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1955 Won't Start in the Cold

Discussion in '1955 - 1966 Classic Ford Thunderbird' started by pauljacobs, May 6, 2019.

  1. My 55 is very difficult to start once the air temperature dips below 50 degrees. With enough cranking and ether I can usually get it to fire up but I really don't like using the ether so the car sat most of the winter. Any suggestions?
     
    Terry Burt likes this.
  2. Dick Rupp

    Dick Rupp Active Member Lifetime Donor

    Mine is the same way. I pump the gas pedal then hold it to the floor. Turn the key to start, let the engine turn over for about 30seconds. Repeat until it starts. It usually takes about 5 or 6 attempts.The Y blocks are very cold blooded.
     
  3. 64ZCODE

    64ZCODE Well-Known Member Gold Donor

    So either an electric or manual choke is operational but still difficult to start? My other question would be if you have the stock ignition system or have you upgraded to electronic ignition?
     
  4. Dick Rupp

    Dick Rupp Active Member Lifetime Donor

    I have the stock 6 volt ignition system. I have had 4 '55 T birds over the years. They were all hard starting when cold.
     
  5. fordrodsteven

    fordrodsteven Well-Known Member Gold Donor

    Sounds to me like an improperly set choke. I remember I had one car described as "cold blooded" I would pump it twice and then to the floor for the third pump (to set the choke). Then I would hold the pedal about 1/4 throttle to start. it worked pretty good and usually fired up pretty quickly.
     
  6. Dick Rupp

    Dick Rupp Active Member Lifetime Donor

    I don't know about improper choke. I just know what works for me.
     
  7. 64ZCODE

    64ZCODE Well-Known Member Gold Donor

    I think Steven is suggesting the choke might not be adjusted right. Recommend next time the car is stone cold, pull the air cleaner, work the throttle linkage and verify that the choke butterfly is all the way closed.

    Also, I'm a big believer in the Pertronix electronic ignition modules and high energy coils. I'm out of my depth speculating about '55 Tbirds, but if they are anything like the '64 Tbird I'm familiar with, the stock ignition system is weak and the spark is borderline inadequate to light the fire in the cylinders. You could consider upgrading to the Pertronix ignitor module and coil and I think your car would start better and throttle response and power would be improved.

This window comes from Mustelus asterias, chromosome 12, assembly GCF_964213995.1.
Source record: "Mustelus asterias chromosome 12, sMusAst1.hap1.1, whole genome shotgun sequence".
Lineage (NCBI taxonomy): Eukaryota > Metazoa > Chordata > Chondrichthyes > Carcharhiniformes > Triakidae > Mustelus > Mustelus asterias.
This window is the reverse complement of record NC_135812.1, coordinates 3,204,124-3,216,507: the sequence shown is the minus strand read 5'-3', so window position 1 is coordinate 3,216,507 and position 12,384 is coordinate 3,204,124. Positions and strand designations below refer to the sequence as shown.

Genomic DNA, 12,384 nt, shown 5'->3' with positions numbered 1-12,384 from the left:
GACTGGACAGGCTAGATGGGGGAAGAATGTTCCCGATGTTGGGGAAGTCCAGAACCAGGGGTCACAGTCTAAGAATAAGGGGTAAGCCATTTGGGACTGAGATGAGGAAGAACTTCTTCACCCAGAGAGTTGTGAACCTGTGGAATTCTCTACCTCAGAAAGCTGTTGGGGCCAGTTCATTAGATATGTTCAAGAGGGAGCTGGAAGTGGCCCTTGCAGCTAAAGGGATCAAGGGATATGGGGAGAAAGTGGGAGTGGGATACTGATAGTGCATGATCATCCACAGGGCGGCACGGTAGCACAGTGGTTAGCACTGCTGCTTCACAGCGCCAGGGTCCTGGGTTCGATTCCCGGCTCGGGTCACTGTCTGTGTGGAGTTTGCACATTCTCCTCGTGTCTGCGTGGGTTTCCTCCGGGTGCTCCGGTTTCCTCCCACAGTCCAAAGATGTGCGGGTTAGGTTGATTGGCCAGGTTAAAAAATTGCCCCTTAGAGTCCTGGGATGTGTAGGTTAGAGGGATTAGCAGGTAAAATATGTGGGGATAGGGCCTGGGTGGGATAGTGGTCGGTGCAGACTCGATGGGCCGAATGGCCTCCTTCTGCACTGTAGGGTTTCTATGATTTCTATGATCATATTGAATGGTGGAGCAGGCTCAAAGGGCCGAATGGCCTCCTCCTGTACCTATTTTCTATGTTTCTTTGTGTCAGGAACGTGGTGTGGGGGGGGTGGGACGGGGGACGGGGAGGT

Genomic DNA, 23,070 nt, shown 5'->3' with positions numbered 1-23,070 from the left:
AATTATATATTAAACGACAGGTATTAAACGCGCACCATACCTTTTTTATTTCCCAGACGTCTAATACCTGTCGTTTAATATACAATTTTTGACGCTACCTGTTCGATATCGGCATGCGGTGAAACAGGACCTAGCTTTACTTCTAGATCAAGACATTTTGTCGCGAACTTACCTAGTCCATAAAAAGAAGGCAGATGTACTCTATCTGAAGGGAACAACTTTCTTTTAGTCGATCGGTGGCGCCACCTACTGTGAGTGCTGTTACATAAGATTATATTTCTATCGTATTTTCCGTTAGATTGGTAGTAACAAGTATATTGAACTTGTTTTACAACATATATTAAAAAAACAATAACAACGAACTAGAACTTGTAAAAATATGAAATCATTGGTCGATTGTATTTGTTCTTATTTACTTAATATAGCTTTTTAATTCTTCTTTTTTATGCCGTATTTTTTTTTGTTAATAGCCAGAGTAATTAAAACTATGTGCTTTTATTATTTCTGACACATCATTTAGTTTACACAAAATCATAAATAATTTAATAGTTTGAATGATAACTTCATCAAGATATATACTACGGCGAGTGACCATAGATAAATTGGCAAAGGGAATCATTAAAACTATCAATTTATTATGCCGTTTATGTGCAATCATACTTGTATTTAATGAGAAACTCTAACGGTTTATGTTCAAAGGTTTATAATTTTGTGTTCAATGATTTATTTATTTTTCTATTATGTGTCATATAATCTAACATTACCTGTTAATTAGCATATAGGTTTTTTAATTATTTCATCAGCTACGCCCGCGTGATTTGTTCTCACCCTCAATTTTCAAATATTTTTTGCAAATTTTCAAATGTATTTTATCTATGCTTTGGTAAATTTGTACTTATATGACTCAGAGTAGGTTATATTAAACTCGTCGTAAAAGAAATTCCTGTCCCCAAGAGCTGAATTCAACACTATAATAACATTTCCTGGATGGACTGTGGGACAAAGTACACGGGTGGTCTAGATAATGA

8. Turns out the choke was stuck. Thanks for the help
     
    64ZCODE likes this.
  9. 64ZCODE

    64ZCODE Well-Known Member Gold Donor

    You’re welcome
     
  10. I also have a stock 6 volt ignition system and this is the procedure I use to start my car.

    Cold Engine - Sitting Overnight - Sitting For A Few Days

    1. Do not touch the accelerator; crank the engine over for 5 seconds.
    (This not only fills the fuel filter bowl with fuel, it also builds up oil pressure)

    2. Slowly push the accelerator pedal to the floor and then slowly release the accelerator pedal.
    (This closes the choke assembly and primes the carburetor with fuel)

    3. Do not touch the accelerator; crank the engine over for 5 seconds once again. If the engine starts, rev the engine once slightly.

    4. If the engine did not start, depress the accelerator 3 times, but only ¼ pedal travel each time.
    (This primes the carburetor with additional fuel, but keep in mind, T-Bird engines flood easily)

    5. Crank the engine over once again and when the engine starts, rev the engine once slightly.

    Warm Engine - Sitting Less Than An Hour

    1. Do not touch the accelerator; crank the engine over and when the engine starts rev the engine once slightly.

    Warm Engine - Sitting More Than An Hour

    1. Depress the accelerator pedal ¼ pedal travel and hold it in that position. Crank the engine over and when the engine starts rev the engine once slightly.

    doug7740
    1955 Thunderbird Blue
     
  11. Your choke is probably not engaging. Common problem. On my '57 I've never gotten the choke to work properly. My bad, had the earlier choke cover which the thermostatic spring works in reverse. You can reverse the spring and adjust , but in the meantime, crank it until the oil light goes out then pump the throttle to get a rich mixture. it will start. then pump the throttle to keep it going 'till it will idle on it's own.
     
  12. Excellent advice. I've been doing that for years. I just want to add that cranking until the oil light goes out is insurance that all the stress points are lubricated before the engine fires. It should be well known that the most wear is during start-up before the system is lubricated. I had a race car engine builder tell me he has two switches. One for the starter and the other for the ignition. Crank it until the oil pressure is up then throw the ignition switch.
    These people who install electric fuel pumps for the instant gratification of having the engine fire at the turn of the key have no idea of the damage they are doing. These cars are 60+ years old. Understand the technology and not expect them to act like new cars.
     
  13. "Instant gratification " ?????? Funny new cars don't seem to damage the engine when they start propperly. I'll bet the starters last alot longer to.
     
    CSPIDY likes this.
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